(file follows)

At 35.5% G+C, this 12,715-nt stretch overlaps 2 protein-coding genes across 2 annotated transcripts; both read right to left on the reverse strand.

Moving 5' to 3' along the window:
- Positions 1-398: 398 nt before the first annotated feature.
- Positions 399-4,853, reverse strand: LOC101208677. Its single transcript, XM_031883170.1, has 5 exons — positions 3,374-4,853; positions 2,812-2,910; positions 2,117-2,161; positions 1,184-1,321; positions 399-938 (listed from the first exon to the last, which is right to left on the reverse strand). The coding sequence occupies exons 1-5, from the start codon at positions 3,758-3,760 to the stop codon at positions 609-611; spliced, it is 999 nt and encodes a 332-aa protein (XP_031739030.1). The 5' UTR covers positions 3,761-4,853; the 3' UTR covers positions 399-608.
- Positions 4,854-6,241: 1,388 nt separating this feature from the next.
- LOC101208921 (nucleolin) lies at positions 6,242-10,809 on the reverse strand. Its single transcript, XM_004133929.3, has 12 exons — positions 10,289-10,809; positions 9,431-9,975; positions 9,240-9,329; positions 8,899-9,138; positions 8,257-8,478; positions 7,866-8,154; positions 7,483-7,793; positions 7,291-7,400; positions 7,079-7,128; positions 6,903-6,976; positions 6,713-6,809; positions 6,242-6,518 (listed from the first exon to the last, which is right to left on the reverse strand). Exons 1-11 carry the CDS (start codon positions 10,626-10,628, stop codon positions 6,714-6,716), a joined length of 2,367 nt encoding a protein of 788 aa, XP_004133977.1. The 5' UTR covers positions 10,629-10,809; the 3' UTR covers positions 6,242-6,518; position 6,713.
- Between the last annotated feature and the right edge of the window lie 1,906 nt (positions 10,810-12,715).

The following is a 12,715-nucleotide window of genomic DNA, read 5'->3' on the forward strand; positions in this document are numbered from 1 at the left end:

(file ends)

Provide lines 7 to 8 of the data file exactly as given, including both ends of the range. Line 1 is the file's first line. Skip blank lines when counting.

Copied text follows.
- Between the last annotated feature and the right edge of the window lie 1,906 nt (positions 10,810-12,715).

The following is a 12,715-nucleotide window of genomic DNA, read 5'->3' on the forward strand; positions in this document are numbered from 1 at the left end: